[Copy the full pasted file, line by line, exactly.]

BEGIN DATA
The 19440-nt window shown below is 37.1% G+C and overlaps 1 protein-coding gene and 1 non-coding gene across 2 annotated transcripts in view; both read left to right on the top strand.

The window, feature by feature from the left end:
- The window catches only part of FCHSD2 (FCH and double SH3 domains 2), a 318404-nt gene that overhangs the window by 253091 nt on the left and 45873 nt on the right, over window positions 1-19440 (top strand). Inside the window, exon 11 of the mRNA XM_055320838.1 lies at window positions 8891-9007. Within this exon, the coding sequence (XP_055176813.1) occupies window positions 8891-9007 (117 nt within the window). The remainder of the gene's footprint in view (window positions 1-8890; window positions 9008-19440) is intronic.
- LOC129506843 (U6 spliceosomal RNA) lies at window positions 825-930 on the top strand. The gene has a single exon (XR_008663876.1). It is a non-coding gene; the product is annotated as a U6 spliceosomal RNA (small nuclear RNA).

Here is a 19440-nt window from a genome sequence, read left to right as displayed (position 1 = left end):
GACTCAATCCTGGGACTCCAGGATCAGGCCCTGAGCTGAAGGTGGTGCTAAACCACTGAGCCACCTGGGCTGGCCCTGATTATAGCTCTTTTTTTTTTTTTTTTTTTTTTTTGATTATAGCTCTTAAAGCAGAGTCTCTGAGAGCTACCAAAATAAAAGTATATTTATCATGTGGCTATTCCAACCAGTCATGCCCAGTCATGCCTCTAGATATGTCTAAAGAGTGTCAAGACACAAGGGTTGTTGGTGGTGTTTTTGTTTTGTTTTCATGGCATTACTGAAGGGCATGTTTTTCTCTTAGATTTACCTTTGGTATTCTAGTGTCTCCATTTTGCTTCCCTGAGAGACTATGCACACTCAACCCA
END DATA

The 19440-nt window shown below is 37.1% G+C and overlaps 1 protein-coding gene and 1 non-coding gene across 2 annotated transcripts in view; both read left to right on the top strand.

The window, feature by feature from the left end:
- The window catches only part of FCHSD2 (FCH and double SH3 domains 2), a 318404-nt gene that overhangs the window by 253091 nt on the left and 45873 nt on the right, over window positions 1-19440 (top strand). Inside the window, exon 11 of the mRNA XM_055320838.1 lies at window positions 8891-9007. Within this exon, the coding sequence (XP_055176813.1) occupies window positions 8891-9007 (117 nt within the window). The remainder of the gene's footprint in view (window positions 1-8890; window positions 9008-19440) is intronic.
- LOC129506843 (U6 spliceosomal RNA) lies at window positions 825-930 on the top strand. The gene has a single exon (XR_008663876.1). It is a non-coding gene; the product is annotated as a U6 spliceosomal RNA (small nuclear RNA).

Here is a 19440-nt window from a genome sequence, read left to right as displayed (position 1 = left end):
GACTCAATCCTGGGACTCCAGGATCAGGCCCTGAGCTGAAGGTGGTGCTAAACCACTGAGCCACCTGGGCTGGCCCTGATTATAGCTCTTTTTTTTTTTTTTTTTTTTTTTTGATTATAGCTCTTAAAGCAGAGTCTCTGAGAGCTACCAAAATAAAAGTATATTTATCATGTGGCTATTCCAACCAGTCATGCCCAGTCATGCCTCTAGATATGTCTAAAGAGTGTCAAGACACAAGGGTTGTTGGTGGTGTTTTTGTTTTGTTTTCATGGCATTACTGAAGGGCATGTTTTTCTCTTAGATTTACCTTTGGTATTCTAGTGTCTCCATTTTGCTTCCCTGAGAGACTATGCACACTCAACCCA